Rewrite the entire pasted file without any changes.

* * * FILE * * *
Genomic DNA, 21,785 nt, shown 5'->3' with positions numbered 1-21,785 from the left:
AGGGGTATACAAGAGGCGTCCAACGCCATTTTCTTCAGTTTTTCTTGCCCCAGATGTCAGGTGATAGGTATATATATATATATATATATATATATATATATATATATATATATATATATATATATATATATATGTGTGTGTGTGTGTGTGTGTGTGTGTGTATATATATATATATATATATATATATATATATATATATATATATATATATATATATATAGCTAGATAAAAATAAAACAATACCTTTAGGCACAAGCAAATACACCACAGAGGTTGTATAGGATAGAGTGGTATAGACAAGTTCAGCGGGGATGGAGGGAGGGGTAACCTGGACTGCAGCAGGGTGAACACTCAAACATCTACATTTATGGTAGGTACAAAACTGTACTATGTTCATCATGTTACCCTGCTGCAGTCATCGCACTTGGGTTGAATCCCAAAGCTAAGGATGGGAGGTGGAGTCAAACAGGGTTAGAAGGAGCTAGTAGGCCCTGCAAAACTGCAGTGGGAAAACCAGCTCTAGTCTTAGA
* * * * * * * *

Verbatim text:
Genomic DNA, 21,785 nt, shown 5'->3' with positions numbered 1-21,785 from the left:
AGGGGTATACAAGAGGCGTCCAACGCCATTTTCTTCAGTTTTTCTTGCCCCAGATGTCAGGTGATAGGTATATATATATATATATATATATATATATATATATATATATATATATATATATATATATATATATGTGTGTGTGTGTGTGTGTGTGTGTGTGTATATATATATATATATATATATATATATATATATATATATATATATATATATATATATAGCTAGATAAAAATAAAACAATACCTTTAGGCACAAGCAAATACACCACAGAGGTTGTATAGGATAGAGTGGTATAGACAAGTTCAGCGGGGATGGAGGGAGGGGTAACCTGGACTGCAGCAGGGTGAACACTCAAACATCTACATTTATGGTAGGTACAAAACTGTACTATGTTCATCATGTTACCCTGCTGCAGTCATCGCACTTGGGTTGAATCCCAAAGCTAAGGATGGGAGGTGGAGTCAAACAGGGTTAGAAGGAGCTAGTAGGCCCTGCAAAACTGCAGTGGGAAAACCAGCTCTAGTCTTAGA